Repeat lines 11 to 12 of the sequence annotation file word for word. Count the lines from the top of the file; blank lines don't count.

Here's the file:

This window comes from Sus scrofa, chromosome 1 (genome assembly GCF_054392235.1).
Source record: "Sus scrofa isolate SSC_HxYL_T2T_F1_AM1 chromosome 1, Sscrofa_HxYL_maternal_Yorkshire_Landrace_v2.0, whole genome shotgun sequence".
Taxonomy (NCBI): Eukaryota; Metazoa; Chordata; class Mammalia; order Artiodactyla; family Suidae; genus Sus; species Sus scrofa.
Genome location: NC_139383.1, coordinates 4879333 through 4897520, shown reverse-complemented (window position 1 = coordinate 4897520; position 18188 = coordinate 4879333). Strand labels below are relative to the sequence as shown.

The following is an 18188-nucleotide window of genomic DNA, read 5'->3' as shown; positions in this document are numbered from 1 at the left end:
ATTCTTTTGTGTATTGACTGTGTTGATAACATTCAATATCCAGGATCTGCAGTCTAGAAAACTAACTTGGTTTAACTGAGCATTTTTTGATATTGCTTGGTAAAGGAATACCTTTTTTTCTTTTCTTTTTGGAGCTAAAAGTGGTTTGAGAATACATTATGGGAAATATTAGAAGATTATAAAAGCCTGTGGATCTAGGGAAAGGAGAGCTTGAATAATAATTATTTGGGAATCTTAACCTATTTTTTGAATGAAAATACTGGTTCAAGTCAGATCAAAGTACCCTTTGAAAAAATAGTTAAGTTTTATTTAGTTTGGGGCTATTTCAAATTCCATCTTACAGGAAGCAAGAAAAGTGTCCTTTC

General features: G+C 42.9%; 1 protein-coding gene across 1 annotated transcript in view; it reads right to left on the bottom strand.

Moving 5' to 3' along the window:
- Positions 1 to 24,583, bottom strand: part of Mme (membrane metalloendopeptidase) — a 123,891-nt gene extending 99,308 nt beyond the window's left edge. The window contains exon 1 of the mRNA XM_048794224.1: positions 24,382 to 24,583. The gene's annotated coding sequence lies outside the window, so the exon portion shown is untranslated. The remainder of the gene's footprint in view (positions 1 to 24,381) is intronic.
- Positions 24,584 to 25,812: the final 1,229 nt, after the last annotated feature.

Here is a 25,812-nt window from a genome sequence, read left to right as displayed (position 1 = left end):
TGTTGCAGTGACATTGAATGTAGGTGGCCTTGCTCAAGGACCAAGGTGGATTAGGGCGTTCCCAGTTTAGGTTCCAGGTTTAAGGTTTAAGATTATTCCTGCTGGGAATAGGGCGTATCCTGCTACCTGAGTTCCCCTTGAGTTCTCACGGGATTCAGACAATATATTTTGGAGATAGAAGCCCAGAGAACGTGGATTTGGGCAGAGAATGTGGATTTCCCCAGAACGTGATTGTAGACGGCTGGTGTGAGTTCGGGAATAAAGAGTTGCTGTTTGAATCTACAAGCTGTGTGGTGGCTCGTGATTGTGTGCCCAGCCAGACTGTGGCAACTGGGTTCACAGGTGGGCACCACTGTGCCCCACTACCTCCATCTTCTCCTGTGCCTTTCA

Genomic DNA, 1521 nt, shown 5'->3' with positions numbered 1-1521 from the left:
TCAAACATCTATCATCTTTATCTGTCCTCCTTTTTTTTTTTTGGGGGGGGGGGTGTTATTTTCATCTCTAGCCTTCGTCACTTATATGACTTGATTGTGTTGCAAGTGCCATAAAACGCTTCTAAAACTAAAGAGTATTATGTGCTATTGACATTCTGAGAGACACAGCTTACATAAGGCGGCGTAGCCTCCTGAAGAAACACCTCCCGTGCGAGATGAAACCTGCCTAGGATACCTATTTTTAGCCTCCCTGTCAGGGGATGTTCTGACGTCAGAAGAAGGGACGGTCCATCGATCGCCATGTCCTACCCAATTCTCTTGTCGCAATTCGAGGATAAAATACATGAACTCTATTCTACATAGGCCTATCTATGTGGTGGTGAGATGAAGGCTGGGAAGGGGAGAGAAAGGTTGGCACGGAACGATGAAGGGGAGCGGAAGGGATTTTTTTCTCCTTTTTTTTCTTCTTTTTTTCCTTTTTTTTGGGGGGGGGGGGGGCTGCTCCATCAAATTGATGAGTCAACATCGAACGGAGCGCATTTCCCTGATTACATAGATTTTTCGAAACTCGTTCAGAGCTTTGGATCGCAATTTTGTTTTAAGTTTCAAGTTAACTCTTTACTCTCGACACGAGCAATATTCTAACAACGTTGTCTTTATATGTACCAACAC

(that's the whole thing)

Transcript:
Here is a 25,812-nt window from a genome sequence, read left to right as displayed (position 1 = left end):
TGTTGCAGTGACATTGAATGTAGGTGGCCTTGCTCAAGGACCAAGGTGGATTAGGGCGTTCCCAGTTTAGGTTCCAGGTTTAAGGTTTAAGATTATTCCTGCTGGGAATAGGGCGTATCCTGCTACCTGAGTTCCCCTTGAGTTCTCACGGGATTCAGACAATATATTTTGGAGATAGAAGCCCAGAGAACGTGGATTTGGGCAGAGAATGTGGATTTCCCCAGAACGTGATTGTAGACGGCTGGTGTGAGTTCGGGAATAAAGAGTTGCTGTTTGAATCTACAAGCTGTGTGGTGGCTCGTGATTGTGTGCCCAGCCAGACTGTGGCAACTGGGTTCACAGGTGGGCACCACTGTGCCCCACTACCTCCATCTTCTCCTGTGCCTTTCA